Our next stop was the historic city of Tarragona, set high on a bluff overlooking the Mediterranean Sea. Founded by the Romans and known at that time as Tárraco, the city was the Roman capital of the Iberian Peninsula and one of the most important cities on the Mediterranean. Now, it’s an active shipping port with much of its economy reliant on a large chemical industry. Many Roman ruins of Tárraco can still be seen in Tarragona and collectively have been designated a UNESCO World Heritage Site.
After a brief tour passed the Roman amphitheater and through the narrow maze of cobbled streets in the Medieval heart of the city, Feliciano unleashed us to wander on our own for a couple of hours.
I explored the area around the Tarragona Cathedral, a Romanesque and Gothic sandstone structure dating to the 12th and 13th centuries. I wandered down a pristine alley and heard a cat yowl behind the cathedral. When I came around the corner, I spotted a yellow tabby up above on a terrace as he called to his friends. I found his three friends sunbathing under a car.
I retraced my steps to the front of the cathedral and passed by an antique market where locals chatted and browsed. Then I ventured down a narrow alley lined with little shops. In a patisserie, I savored a croissant and Spanish-style espresso as I soaked up the ambiance of this place in which locals (and maybe a tourist or two) read newspapers, worked on laptops and relaxed.
At the Roman amphitheater, Tarragona’s number one attraction, I paid a small entrance fee (3 Euros) and explored the ruins set beside the beautiful azure waters of the Mediterranean Sea. It was hard to imagine that many centuries ago in this place, gladiators had fought to their deaths and Christians had been eaten by lions.
There are other Roman ruins to see in Tarragona, such as the Roman Circus where chariots raced, Roman walls, the Forum and Necropolis. But it was so sunny and beautiful by the sea that day, I decided to skip the museums and strolled along the boardwalk high above the water. It was Sunday, and there were many people out enjoying the great December weather. I sat on a bench, watched oil tankers come into port, observed people socializing and dancing to big band music broadcast from a restaurant and simply enjoyed some rare down-time until we left for Sitges.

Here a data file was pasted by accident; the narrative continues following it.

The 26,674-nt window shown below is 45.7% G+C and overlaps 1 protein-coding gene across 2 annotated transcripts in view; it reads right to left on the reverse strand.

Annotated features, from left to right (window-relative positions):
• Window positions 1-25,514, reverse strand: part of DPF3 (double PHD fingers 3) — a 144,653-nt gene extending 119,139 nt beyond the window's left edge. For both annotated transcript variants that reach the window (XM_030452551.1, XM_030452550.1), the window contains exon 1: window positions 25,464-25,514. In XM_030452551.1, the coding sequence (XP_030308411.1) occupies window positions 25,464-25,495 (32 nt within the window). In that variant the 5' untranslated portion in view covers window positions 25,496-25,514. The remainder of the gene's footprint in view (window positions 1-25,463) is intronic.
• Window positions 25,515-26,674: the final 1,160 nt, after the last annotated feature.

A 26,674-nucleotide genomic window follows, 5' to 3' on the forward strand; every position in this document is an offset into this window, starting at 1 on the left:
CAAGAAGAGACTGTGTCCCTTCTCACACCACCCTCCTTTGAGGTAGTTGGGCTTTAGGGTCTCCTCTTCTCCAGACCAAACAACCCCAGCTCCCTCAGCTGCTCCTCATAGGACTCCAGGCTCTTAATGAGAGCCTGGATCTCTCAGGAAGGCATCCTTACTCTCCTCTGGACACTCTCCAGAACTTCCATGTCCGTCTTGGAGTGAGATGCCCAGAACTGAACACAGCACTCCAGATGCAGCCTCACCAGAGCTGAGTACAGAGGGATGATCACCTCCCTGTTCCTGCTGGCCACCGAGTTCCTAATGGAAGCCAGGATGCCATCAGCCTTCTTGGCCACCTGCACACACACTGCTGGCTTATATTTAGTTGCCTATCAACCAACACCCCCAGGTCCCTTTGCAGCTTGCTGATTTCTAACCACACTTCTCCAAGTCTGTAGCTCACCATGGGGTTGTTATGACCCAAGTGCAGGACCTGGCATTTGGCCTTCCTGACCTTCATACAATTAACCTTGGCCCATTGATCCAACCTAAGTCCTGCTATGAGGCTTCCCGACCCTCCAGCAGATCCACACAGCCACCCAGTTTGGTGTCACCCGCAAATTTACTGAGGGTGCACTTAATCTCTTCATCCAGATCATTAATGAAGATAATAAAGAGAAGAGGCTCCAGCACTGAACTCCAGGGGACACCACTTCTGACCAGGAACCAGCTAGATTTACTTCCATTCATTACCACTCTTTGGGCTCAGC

Sitges is a little seaside town 22 miles southwest of Barcelona, world renowned for its film festival and carnival, and is a beach and nightclub hotspot. Feliciano dropped us off on the boardwalk by the beach that lined the main street and gave us two hours to wander around town and have lunch before we met back up to return to Barcelona.
I suppose my feelings about Sitges were colored by the disappointment of not going to Monserrat (okay, I’m being a baby) and by the fact that I couldn’t find a restaurant that had an empty table for me. I was famished, my blood sugar was plummeting, and I was still miffed about not going to Monserrat. This city is very touristy, like many of the American beach cities that I dislike, and I’m really not much of a beach person, anyway.
Sitges would have been my kind of place in the 1890’s when it was an avant-garde, bohemian art community. At that time, the city was an important center of culture, inhabited by painters, artists, sculptors and writers, who gave birth to and spread the artistic style of Catalan Modernism. But now instead of artists, there were tourists and sun worshippers everywhere in this city whose economy is based on tourism.
We had arrived in Sitges at the height of Spanish lunchtime, around 2:30 pm. It was a beautifully warm Sunday, and the boardwalk was crowded with people who had escaped Barcelona for a relaxing day at the beach. As a result, I wandered for well over a half hour before I found a restaurant that could seat me. I ordered a plate of traditional Spanish Iberico ham with melon and a plate of grilled prawns. That seemed reasonable, though I was baffled by the high cost. I tried to order a glass of wine, but they only served it by the bottle. When the food arrived, I realized I’d ordered way too much for one person. It seemed that their plates (and wine menu) were designed for two people. The lunch cost over 40 Euros and I only ate about half of it. What a waste! Okay, lesson learned. I should have asked. It took forever to get my check, so by the time I finished lunch, it was time to meet Feliciano and the rest of our group to drive back to Barcelona.
There are many disappointments in life. These disappointments always seem big when they first come our way but usually soften with time. So much of what we plan never plays out the way we think it should. I’ve learned over the years that when life disappoints, it’s best not to fight it. Just let the events unfold. More often than not in these circumstances, I’ve experienced special moments that I could never have planned but will treasure for life. Though I can’t say that anything earth shattering happened to me that day on the Tarragona tour, I’d like to think this hand is still in play. Who knows what waits for me on my next trip to Barcelona?